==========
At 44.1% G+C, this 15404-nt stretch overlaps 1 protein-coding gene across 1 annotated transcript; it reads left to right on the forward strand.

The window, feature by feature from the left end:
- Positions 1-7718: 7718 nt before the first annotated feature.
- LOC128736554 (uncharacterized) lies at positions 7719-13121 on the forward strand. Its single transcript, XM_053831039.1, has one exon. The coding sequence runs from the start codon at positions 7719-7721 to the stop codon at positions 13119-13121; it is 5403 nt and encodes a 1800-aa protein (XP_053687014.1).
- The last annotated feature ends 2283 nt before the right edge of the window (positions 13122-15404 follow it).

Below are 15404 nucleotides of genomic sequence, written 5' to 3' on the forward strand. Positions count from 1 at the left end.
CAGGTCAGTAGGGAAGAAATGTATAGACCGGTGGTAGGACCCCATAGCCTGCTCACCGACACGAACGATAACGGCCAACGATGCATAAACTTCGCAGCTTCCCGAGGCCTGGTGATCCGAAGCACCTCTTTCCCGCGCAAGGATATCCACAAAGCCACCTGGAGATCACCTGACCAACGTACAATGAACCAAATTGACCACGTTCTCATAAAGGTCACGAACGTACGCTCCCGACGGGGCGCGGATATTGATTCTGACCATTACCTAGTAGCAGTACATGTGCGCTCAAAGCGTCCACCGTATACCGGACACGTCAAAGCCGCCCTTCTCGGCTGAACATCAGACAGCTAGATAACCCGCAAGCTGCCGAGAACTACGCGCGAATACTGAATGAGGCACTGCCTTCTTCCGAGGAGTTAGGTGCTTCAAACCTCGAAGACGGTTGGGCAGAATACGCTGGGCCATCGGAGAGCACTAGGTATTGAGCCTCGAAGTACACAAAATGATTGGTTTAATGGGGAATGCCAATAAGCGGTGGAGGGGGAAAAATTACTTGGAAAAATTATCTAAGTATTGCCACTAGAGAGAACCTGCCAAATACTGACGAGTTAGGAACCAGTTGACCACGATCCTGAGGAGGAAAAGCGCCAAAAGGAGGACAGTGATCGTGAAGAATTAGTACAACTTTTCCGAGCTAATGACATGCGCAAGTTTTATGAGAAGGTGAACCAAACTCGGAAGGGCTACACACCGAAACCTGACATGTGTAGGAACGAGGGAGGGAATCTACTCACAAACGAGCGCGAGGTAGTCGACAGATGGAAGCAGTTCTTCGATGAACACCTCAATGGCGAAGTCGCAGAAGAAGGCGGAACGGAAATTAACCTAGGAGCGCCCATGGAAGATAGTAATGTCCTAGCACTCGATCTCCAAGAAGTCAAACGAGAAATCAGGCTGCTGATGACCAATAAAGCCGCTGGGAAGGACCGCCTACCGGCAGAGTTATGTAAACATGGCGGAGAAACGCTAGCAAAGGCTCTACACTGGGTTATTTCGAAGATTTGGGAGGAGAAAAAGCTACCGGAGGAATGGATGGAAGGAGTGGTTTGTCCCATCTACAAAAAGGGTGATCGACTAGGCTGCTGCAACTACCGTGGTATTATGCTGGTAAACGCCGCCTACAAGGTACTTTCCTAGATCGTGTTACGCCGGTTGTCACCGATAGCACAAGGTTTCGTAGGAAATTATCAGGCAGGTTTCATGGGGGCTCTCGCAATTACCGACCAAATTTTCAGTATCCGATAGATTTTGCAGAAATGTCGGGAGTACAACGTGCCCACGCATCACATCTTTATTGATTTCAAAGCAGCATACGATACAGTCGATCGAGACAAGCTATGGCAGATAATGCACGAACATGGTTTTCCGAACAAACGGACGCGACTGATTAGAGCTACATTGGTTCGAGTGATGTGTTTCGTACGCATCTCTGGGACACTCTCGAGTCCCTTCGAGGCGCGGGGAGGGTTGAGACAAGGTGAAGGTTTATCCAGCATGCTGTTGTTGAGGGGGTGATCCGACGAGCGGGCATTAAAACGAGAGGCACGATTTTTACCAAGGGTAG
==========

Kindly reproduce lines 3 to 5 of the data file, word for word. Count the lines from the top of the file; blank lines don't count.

- Positions 1-7718: 7718 nt before the first annotated feature.
- LOC128736554 (uncharacterized) lies at positions 7719-13121 on the forward strand. Its single transcript, XM_053831039.1, has one exon. The coding sequence runs from the start codon at positions 7719-7721 to the stop codon at positions 13119-13121; it is 5403 nt and encodes a 1800-aa protein (XP_053687014.1).
- The last annotated feature ends 2283 nt before the right edge of the window (positions 13122-15404 follow it).